Your most valuable customer is the one who will shop your brand in-store, online, and anywhere else you decide to go.
Research from IDC suggests that these shoppers are 30 percent more valuable than single-channel shoppers who stick to only physical stores or shop only online. But to build a lasting relationship with those shoppers, you’ll need the right technology to keep up with them.
The set of tech solutions you use to run your business is commonly known as your “stack,” and it plays a critical role in how people experience your brand across channels. Not all tools are created equal, so how do you choose what goes in your stack? The key is to invest in services and products that are aligned with your brand and support great experiences for both customers and employees.
With new technology being introduced all the time, a regular reassessment of your retail tech stack is now table stakes to successfully grow and scale a modern retail brand. A better retail stack means a better customer experience, and a better customer experience results in better sales.
Think you might need to review your retail stack? Here are four steps to consider before jumping in.
1. Prioritize your core software solutions.
Whether you have an existing retail tech stack in place or you’re trying to build from scratch, start with your core software for making online and offline sales. These basic solutions should be prioritized because they are closest to customers and staff. They will also capture your most important data—sales. As additional solutions are adopted over time (e.g., accounting/financial, shipping/3PL, ERP, customer support, and marketing/email), those technologies will be integrated with the solutions in this core group.
Many vendors are promoting their own vertically integrated stacks that are intended to be easy, one-stop solutions for retailers. In reality, a single-vendor solution is often a great starting point but can be limiting as the business grows; it is difficult for any single vendor to deliver “best-in-breed” depth and performance across the whole stack.
Retailers are generally better off embracing a flexible strategy built around the best solutions available to serve each specific business role. In addition to giving you a more powerful, high-performance stack, this “best-of-breed” approach also gives you more choices when adding new solutions or upgrading to better options as they become available.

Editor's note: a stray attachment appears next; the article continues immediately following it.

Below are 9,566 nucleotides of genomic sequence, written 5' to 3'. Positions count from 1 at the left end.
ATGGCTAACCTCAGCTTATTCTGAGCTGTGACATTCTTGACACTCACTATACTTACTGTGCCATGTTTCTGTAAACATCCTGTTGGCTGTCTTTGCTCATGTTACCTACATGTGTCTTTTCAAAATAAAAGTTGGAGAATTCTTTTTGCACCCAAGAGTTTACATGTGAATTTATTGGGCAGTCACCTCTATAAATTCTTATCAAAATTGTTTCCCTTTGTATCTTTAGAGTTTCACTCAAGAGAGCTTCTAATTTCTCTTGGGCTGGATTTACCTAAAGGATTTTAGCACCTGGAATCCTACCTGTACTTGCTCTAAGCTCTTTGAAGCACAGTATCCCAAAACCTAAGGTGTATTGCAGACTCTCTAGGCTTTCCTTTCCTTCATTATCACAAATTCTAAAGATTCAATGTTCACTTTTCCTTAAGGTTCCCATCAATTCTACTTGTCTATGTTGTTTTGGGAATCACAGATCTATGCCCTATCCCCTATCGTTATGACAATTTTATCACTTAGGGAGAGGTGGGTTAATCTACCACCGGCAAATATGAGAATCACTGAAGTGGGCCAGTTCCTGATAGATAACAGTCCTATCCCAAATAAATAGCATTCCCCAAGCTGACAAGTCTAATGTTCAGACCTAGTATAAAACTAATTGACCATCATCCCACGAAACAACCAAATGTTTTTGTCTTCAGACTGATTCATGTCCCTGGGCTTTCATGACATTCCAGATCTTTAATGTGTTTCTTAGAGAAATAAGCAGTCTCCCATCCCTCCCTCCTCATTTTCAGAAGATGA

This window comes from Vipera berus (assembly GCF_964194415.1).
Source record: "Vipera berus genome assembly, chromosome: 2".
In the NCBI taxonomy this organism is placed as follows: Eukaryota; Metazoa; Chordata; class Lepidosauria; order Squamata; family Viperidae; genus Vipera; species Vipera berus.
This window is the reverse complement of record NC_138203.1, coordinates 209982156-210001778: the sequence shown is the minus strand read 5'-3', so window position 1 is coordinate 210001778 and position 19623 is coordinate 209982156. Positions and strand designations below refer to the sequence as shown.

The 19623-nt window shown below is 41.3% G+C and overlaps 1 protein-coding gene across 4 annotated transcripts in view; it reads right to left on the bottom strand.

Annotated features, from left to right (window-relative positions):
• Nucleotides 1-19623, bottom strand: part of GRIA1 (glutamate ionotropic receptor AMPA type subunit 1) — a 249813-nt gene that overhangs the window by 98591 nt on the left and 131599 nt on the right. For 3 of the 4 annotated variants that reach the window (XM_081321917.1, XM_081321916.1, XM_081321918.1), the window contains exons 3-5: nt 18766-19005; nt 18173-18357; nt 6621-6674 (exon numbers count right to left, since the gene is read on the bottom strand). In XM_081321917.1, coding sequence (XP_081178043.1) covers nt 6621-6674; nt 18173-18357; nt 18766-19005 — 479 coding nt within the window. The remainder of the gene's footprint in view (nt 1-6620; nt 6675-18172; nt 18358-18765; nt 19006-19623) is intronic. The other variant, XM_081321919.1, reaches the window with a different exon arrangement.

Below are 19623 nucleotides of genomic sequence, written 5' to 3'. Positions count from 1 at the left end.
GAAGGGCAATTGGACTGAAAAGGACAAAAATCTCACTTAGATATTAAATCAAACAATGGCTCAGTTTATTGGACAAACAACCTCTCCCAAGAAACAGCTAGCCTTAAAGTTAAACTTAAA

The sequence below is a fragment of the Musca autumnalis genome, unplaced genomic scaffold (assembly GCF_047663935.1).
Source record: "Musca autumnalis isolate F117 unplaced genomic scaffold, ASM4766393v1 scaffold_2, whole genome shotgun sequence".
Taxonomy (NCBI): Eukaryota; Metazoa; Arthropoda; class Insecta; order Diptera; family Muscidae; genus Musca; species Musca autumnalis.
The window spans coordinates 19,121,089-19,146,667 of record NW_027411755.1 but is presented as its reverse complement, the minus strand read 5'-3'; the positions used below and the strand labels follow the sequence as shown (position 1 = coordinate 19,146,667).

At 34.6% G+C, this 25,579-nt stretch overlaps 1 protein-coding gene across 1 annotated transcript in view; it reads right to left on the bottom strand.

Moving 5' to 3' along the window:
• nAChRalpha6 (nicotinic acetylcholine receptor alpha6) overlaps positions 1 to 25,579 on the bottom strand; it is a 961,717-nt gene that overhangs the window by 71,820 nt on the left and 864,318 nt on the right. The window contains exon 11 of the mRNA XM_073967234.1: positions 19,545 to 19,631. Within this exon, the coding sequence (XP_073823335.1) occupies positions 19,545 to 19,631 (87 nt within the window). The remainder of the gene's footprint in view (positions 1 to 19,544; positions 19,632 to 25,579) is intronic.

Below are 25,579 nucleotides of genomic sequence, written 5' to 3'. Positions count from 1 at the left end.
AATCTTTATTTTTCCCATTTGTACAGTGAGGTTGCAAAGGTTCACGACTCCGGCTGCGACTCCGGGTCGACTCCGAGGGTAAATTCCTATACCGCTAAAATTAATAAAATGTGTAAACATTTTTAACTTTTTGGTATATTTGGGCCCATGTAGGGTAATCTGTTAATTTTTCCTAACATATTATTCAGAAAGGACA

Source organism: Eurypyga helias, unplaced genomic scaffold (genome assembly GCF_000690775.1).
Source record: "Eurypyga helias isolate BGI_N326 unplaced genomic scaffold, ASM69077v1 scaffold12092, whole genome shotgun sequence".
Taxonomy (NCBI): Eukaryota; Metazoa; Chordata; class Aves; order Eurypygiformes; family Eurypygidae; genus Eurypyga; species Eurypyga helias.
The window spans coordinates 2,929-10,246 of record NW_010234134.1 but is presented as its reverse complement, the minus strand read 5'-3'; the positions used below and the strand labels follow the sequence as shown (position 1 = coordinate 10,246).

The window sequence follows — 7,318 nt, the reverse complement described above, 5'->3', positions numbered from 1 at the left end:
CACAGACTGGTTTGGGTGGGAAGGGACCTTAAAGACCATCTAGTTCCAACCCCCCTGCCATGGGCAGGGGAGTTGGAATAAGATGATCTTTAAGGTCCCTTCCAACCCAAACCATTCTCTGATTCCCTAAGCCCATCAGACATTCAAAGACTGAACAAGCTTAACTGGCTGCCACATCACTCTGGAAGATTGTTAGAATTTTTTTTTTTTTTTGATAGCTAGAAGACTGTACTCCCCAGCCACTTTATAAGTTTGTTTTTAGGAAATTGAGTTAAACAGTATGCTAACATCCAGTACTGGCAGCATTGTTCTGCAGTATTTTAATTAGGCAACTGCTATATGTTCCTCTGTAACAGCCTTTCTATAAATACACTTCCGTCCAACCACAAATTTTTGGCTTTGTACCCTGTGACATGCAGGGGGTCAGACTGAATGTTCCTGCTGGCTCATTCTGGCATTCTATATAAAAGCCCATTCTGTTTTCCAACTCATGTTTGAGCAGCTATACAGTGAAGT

2. Commit to analytics.
Analytics tools often get overlooked when building a retail tech stack. One reason this happens is that analytics doesn’t play a direct role in operations, even though it can support operational performance in many ways.
Some businesses also downgrade the importance of analytics because similar tools are often built into other software solutions you likely already use. However, these built-in analytics tools lack the capabilities and insights that a dedicated analytics solution can offer.
In the early stages of building your stack, you’ll want a high-performance analytics solution to generate meaningful insights about how your retail solutions are supporting (or holding back) your business.
3. Get retail leadership on board with your plan.
Building and maintaining a strong stack takes time and money, and technical errors will happen even under the best circumstances. If the costs associated with correcting these errors catch business owners by surprise, it can induce panic and force decision makers to hit pause on using any additional tech solutions.
As your retail stack takes shape, you’ll want to earn buy-in from business owners and other stakeholders to get assurances of their support throughout the project.
Take time to help them understand the value of each solution and the new opportunities they offer. You’ll also need to make a case for the testing and training time that will be required to switch over to these new technologies.
4. Add additional components one by one.
In the quest to build the greatest retail stack ever, it can be tempting to add additional components as fast as possible so that you can finish the project sooner and start enjoying the benefits of your new setup.
But adding too many components too fast can create a technology and training nightmare. Integrations can develop problems, components can go offline, and your tech stack can quickly collapse in on itself.
To avoid these issues, add one piece at a time and conduct thorough testing to make sure each solution is fully integrated with the existing ecosystem before you move on to the next one. A rush job to build the stack quicker can end up costing more time and money than a slow, careful process.
A retail stack is never a finished product. As technology evolves, so will the solutions you use to improve your customer experience and grow your business.
When assembling these solutions, keep an eye on the future and give yourself room to adapt and grow. You can do this by investing in technology that plays well with others and gives customers what they’re seeking from their retail shopping experience. Have questions about your retail stack? Send us a message via chat and we’ll be happy to help!